My niece Rose’s daughter Jolianne will be two in a month. Last week Rose was telling me that she’s been finding Joli especially difficult to deal with lately: she can’t leave the room without Joli throwing a fit, and never mind being left alone with the babysitter… I know from experience that this is a phase that many parents, if not most, go through at one point or another.
In some ways it’s flattering to know that you’re the centre of your child’s universe. But it can also be a great burden, as any mother who has tried to get even the simplest of chores done while dragging a clingy child strapped to her leg will know. And you’re not the only one who is suffering from this: a child who lacks autonomy and is too dependent on her mother will be stifled in her growth.
While some toddlers will never show signs of separation anxiety, most will develop it around 8 or 9 months of age, and in some cases it’ll continue passed their second birthday. During this difficult transitional age you’ll need to find a middle ground between being too present and not being present enough, between giving your child all the support needed and providing too little. Here are six tips to help you and your child find that balance:
1. Make sure your last minutes are quality time
Before you leave, make sure your last minutes are spent together. Commit to a small activity such as playing a short game, fixing a snack or reading a book. Pace yourself so that you have enough time to get things together before you leave. Take it slow so your child doesn’t feel that you’re anxious or rushing, making the transition much harder than it needs to be. If you are in a hurry, avoid communicating that stress to your child.
2. Give the kid something to do
A large part of separation anxiety comes from your toddler focusing all of her attention on you, so it makes sense that she becomes uneasy when you suddenly disappear. Take out an engaging game or use a special “transition” toy to play with, and then pass it to the babysitter when it’s time for you to leave.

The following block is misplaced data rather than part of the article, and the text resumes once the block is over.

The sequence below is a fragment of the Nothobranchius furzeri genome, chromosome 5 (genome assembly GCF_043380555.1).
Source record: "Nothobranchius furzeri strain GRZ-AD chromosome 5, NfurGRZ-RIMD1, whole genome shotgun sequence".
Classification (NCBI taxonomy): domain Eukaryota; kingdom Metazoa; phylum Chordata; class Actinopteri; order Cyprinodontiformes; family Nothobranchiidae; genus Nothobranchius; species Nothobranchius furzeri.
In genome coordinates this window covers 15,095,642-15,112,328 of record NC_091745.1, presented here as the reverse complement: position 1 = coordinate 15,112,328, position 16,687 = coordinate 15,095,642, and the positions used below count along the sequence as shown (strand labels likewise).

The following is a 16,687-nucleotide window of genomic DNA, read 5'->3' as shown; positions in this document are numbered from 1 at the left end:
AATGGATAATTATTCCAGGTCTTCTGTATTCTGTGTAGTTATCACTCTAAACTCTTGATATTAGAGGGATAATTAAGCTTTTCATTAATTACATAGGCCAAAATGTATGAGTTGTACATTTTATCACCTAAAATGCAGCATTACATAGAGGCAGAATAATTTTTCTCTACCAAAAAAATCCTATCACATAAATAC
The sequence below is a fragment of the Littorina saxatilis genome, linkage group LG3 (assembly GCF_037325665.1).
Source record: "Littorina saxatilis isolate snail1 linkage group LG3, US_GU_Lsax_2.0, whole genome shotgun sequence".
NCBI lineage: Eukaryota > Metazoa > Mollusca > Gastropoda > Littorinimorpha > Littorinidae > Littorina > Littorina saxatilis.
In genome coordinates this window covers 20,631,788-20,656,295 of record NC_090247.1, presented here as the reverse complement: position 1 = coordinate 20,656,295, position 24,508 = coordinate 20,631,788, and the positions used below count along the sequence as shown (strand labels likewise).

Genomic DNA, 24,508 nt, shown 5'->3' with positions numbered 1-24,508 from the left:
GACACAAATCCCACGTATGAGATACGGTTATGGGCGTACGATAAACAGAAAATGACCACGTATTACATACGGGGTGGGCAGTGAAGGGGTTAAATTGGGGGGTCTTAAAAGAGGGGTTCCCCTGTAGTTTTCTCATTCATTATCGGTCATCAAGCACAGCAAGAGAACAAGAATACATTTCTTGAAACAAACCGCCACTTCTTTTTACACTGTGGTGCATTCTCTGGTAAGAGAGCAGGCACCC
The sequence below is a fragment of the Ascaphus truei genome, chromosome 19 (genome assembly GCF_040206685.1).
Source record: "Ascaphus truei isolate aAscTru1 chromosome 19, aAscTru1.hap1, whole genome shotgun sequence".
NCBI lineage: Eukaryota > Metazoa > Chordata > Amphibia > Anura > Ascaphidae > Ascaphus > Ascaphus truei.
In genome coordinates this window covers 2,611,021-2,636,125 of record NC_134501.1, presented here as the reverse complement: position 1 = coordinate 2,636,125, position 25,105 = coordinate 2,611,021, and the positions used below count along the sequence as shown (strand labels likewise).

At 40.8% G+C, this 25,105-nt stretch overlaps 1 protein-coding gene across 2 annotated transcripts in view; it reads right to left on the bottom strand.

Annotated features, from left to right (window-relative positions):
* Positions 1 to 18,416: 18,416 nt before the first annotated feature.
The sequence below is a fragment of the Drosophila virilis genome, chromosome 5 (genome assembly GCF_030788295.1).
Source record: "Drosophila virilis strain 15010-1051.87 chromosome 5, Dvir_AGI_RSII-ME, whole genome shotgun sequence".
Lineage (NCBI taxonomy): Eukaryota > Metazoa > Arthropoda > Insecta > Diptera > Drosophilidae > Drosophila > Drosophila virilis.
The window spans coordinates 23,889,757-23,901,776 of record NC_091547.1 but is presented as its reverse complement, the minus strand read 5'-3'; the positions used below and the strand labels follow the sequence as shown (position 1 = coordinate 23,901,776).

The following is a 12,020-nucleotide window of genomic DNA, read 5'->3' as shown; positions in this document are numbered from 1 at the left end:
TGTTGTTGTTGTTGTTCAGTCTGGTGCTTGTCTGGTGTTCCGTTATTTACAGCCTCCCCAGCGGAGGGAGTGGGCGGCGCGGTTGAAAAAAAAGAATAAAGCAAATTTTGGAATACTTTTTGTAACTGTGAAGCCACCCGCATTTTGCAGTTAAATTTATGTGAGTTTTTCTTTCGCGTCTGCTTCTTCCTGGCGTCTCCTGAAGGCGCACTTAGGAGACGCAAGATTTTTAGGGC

3. Leave her with a memento
A small something of yours may help your toddler feel like she’s holding onto your presence. This can be something simple such as a teddy bear that’s lightly scented with your perfume, hair elastics, or a t-shirt. A word of caution: while this can help soothe some children with separation anxiety, it can also have the opposite effect and actually make matters worse. Try it. It’s the only way to find out.
4. Keep it casual
A casual goodbye is best when you’re leaving so that your toddler can begin to understand that it’s not that big of a deal. Your child is smart, so a long goodbye tips her off that you may be gone for a while. Even if you’re going to be gone for an extended period of time, you need to show her that everything will be okay and that you’ll be back soon.
5. See you later, alligator
A lighthearted farewell ritual will comfort your child: create a special handshake or phrase and practice it each time you have to leave one another.
6. Don’t shrug off your child’s insecurities
This tip is probably the most important. Admittedly, sometimes it will be hard to not lose your temper, but always react with understanding, confidence, and patience. Don’t tease your child or show signs of anger when she’s acting clingy.
Leaving a child with separation anxiety can be as difficult for you as it is for her, but be reassured: it’s just a phase. What are your tips for dealing with your child’s seperation anxiety?